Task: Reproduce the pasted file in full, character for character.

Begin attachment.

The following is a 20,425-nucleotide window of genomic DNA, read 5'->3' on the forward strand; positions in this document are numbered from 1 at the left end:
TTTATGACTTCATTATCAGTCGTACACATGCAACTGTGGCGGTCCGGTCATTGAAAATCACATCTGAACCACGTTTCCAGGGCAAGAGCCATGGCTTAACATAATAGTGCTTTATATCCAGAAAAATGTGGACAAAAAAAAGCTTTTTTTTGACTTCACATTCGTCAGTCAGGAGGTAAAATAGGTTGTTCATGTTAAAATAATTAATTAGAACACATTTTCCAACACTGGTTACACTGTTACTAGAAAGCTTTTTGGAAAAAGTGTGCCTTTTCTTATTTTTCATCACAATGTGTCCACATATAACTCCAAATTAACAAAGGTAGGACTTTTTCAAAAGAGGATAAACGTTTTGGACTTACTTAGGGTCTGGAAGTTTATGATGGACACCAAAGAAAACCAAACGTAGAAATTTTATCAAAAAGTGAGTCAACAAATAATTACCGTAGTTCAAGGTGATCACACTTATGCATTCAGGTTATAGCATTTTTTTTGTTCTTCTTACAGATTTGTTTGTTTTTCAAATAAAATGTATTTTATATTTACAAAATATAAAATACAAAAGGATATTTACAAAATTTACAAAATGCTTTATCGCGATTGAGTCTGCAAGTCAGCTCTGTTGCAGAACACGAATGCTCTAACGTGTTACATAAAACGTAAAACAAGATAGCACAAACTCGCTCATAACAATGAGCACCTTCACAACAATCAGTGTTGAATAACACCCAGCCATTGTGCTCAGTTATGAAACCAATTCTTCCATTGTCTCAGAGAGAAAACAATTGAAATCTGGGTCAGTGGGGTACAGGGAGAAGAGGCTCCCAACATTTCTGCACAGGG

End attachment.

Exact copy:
The following is a 20,425-nucleotide window of genomic DNA, read 5'->3' on the forward strand; positions in this document are numbered from 1 at the left end:
TTTATGACTTCATTATCAGTCGTACACATGCAACTGTGGCGGTCCGGTCATTGAAAATCACATCTGAACCACGTTTCCAGGGCAAGAGCCATGGCTTAACATAATAGTGCTTTATATCCAGAAAAATGTGGACAAAAAAAAGCTTTTTTTTGACTTCACATTCGTCAGTCAGGAGGTAAAATAGGTTGTTCATGTTAAAATAATTAATTAGAACACATTTTCCAACACTGGTTACACTGTTACTAGAAAGCTTTTTGGAAAAAGTGTGCCTTTTCTTATTTTTCATCACAATGTGTCCACATATAACTCCAAATTAACAAAGGTAGGACTTTTTCAAAAGAGGATAAACGTTTTGGACTTACTTAGGGTCTGGAAGTTTATGATGGACACCAAAGAAAACCAAACGTAGAAATTTTATCAAAAAGTGAGTCAACAAATAATTACCGTAGTTCAAGGTGATCACACTTATGCATTCAGGTTATAGCATTTTTTTTGTTCTTCTTACAGATTTGTTTGTTTTTCAAATAAAATGTATTTTATATTTACAAAATATAAAATACAAAAGGATATTTACAAAATTTACAAAATGCTTTATCGCGATTGAGTCTGCAAGTCAGCTCTGTTGCAGAACACGAATGCTCTAACGTGTTACATAAAACGTAAAACAAGATAGCACAAACTCGCTCATAACAATGAGCACCTTCACAACAATCAGTGTTGAATAACACCCAGCCATTGTGCTCAGTTATGAAACCAATTCTTCCATTGTCTCAGAGAGAAAACAATTGAAATCTGGGTCAGTGGGGTACAGGGAGAAGAGGCTCCCAACATTTCTGCACAGGG